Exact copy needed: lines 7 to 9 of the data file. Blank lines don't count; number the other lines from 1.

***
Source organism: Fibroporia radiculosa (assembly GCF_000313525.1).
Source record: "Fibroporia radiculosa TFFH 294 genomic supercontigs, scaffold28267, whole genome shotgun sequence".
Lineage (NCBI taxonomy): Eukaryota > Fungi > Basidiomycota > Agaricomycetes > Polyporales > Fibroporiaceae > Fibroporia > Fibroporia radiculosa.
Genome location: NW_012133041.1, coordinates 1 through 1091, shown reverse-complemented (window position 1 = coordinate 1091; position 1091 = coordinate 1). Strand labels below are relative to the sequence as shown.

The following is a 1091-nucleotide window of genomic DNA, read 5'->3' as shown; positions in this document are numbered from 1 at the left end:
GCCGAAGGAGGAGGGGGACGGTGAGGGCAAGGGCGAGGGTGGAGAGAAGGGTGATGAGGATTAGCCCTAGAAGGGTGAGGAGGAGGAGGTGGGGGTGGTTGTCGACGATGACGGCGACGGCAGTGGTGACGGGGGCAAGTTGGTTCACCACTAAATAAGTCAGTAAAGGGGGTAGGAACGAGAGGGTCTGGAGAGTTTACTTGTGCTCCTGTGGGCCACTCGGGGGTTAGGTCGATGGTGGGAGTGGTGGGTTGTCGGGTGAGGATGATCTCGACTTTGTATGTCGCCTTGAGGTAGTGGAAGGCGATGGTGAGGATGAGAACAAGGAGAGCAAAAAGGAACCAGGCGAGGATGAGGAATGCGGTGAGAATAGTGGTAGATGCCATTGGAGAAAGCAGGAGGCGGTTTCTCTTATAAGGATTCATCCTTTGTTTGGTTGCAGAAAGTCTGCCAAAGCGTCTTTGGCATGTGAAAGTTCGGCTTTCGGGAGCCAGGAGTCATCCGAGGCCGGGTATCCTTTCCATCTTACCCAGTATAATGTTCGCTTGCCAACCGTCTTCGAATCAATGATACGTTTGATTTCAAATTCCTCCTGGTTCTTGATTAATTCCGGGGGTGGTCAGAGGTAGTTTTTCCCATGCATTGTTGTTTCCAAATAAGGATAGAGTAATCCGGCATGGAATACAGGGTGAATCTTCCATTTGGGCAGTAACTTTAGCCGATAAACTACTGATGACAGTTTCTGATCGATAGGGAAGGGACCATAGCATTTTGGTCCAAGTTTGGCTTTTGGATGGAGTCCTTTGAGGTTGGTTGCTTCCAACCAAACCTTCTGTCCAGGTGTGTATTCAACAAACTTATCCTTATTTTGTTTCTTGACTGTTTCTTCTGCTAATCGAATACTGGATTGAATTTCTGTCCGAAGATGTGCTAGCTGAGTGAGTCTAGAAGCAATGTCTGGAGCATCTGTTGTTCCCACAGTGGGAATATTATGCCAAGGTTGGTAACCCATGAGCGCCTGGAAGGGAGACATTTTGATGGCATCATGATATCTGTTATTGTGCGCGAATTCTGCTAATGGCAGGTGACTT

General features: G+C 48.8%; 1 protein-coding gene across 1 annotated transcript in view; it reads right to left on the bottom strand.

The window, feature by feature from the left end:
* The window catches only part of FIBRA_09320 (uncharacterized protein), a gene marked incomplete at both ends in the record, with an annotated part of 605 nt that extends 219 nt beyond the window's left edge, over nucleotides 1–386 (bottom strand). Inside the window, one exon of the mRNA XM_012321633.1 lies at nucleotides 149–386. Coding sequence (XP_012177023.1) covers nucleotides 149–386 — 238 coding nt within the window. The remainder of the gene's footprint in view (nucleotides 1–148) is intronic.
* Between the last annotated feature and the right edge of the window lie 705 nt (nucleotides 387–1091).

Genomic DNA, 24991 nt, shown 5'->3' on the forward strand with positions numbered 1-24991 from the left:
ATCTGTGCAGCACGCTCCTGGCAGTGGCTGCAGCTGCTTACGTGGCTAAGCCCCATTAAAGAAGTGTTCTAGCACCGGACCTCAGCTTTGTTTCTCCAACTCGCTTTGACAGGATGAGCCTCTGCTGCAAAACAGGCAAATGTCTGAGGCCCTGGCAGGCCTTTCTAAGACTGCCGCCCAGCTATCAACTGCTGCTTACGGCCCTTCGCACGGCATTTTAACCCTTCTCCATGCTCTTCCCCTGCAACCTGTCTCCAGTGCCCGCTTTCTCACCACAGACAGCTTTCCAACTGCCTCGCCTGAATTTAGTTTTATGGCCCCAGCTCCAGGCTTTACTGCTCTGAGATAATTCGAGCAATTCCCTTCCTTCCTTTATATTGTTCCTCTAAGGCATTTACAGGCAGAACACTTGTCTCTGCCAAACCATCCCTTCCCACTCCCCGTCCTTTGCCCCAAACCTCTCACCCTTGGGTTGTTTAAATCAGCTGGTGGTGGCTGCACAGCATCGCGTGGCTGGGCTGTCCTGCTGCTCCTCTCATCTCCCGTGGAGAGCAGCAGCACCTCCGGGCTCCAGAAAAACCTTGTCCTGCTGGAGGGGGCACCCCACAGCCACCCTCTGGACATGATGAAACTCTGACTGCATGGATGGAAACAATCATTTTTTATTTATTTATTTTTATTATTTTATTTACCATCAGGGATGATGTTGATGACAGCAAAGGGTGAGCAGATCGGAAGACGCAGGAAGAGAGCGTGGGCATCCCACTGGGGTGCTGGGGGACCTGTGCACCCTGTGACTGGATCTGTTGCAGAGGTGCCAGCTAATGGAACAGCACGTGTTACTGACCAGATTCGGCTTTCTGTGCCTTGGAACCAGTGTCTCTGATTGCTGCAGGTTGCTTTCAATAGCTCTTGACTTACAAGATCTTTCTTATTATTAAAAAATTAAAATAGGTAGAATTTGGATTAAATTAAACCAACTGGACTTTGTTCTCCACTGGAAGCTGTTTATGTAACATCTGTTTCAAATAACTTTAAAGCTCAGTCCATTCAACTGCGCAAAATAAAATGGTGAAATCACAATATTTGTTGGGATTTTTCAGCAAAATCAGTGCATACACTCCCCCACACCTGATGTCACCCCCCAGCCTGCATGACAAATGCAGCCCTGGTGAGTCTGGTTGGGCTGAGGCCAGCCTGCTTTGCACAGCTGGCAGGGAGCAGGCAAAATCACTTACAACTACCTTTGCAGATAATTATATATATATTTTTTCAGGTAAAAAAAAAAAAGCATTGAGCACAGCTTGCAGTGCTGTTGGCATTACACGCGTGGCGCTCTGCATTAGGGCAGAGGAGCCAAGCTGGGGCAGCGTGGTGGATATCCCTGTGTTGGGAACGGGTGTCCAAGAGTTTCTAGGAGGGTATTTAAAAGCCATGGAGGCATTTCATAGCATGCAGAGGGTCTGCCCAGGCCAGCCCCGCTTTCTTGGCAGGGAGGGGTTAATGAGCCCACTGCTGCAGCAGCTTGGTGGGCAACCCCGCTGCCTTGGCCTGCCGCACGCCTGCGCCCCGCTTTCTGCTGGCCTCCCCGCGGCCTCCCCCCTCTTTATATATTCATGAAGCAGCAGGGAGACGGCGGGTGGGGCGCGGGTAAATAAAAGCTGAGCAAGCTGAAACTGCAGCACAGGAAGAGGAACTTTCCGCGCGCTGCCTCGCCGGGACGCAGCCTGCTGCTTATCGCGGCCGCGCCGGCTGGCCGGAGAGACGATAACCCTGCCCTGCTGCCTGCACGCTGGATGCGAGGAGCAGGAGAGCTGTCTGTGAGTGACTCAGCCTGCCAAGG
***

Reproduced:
General features: G+C 48.8%; 1 protein-coding gene across 1 annotated transcript in view; it reads right to left on the bottom strand.

The window, feature by feature from the left end:
* The window catches only part of FIBRA_09320 (uncharacterized protein), a gene marked incomplete at both ends in the record, with an annotated part of 605 nt that extends 219 nt beyond the window's left edge, over nucleotides 1–386 (bottom strand). Inside the window, one exon of the mRNA XM_012321633.1 lies at nucleotides 149–386. Coding sequence (XP_012177023.1) covers nucleotides 149–386 — 238 coding nt within the window. The remainder of the gene's footprint in view (nucleotides 1–148) is intronic.